NZ back down on Fijian Rugby World cup ban

Fijian soldier Leone Nakarawa will be able to play rugby for his country at next month’s Rugby World Cup after New Zealand’s government exempted him from travel sanctions imposed on Fiji’s military regime.

Foreign minister Murray McCully said Friday an exemption had been granted, allowing Nakarama to be named on Monday in Fiji’s 30-man World Cup squad.

The decision marked a major reversal by the New Zealand government which had previously insisted Nakarawa would be ineligible for a New Zealand visa as part of a ban on the Fijian military. He was not named, at New Zealand’s request, in the Fiji team that played the All Blacks in Dunedin in June.

Nakarawa scored a try in Fiji’s 32-20 loss to Tonga on Friday and is a selection certainty. He is reported to have sought a discharge from the Fiji army to play at the World Cup but he remained a serving officer at the time the exemption was granted.

As recently as June, New Zealand said it would not grant exemptions in individual cases such as Nakarawa’s, but Friday’s reversal came after intense pressure was applied by Fiji through diplomatic channels and the International Rugby Board urged New Zealand to ease the sanctions during the World Cup.

New Zealand has refused visas to members the Fiji military and their families since military leader Frank Bainimarama seized power in a December, 2006 coup. In 2009 it refused to allow the Fiji football team’s goalkeeper to play in a World Cup qualifying match in New Zealand because he was related by marriage to a naval officer.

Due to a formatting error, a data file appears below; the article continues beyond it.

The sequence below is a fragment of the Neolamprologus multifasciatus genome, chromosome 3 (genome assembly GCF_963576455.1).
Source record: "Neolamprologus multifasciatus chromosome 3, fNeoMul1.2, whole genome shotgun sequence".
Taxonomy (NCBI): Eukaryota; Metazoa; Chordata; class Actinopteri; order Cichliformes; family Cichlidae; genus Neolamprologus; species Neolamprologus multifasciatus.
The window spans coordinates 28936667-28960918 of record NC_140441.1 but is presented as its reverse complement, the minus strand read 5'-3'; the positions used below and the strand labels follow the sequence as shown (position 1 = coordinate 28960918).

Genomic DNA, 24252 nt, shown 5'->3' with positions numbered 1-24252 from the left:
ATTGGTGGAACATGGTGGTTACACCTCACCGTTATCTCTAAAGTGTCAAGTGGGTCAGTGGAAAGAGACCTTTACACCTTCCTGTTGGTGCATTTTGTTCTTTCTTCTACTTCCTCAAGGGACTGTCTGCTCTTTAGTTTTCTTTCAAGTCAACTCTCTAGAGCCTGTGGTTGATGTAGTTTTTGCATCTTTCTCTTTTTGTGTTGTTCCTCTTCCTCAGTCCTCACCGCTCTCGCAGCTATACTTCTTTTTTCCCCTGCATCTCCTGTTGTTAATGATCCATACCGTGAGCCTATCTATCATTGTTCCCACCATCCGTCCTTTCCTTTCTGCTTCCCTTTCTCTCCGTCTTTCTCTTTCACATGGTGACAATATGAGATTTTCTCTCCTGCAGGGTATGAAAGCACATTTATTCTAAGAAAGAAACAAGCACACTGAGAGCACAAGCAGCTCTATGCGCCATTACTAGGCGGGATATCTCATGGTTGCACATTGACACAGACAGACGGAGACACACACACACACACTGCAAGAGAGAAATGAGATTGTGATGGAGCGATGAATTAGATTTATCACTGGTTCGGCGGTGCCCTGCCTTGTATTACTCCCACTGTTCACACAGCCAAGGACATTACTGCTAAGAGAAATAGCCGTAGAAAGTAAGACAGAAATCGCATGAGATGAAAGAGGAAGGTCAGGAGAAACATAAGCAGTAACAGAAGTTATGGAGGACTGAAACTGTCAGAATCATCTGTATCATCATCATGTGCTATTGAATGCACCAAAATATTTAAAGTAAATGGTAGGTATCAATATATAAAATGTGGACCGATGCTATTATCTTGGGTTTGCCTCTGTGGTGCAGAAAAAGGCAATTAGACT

New Zealand’s travel sanctions will prevent the chairman of the Fiji Rugby Union, Fiji land forces commander Colonel Mosese Tikoitoga, and other senior rugby officials from visiting New Zealand during the tournament. McCully said Friday New Zealand was prepared to grant a temporary exemption to Nakarawa on the basis of his application for a discharge from the army.

“While we would normally take a little longer to provide an exemption or lift the sanction in respect of a person resigning from the military, in this case we agreed to act more quickly given the particular nature of the request,” he said.

Opposition lawmakers in New Zealand challenged Friday’s decision. Green party Member of Parliament Keith Locke described Nakarawa’s reported resignation from the Fiji army as a “dodge”.

“How can we credibly hold the line in terms of sanctions if we allow a person to one day be a member of the military, the next day not be, and be a member of the World Cup team?” Locke said.

“Once you’ve opened the floodgates, as it were, by allowing one person to use this Fijian sidestep, then others could do the same thing.”

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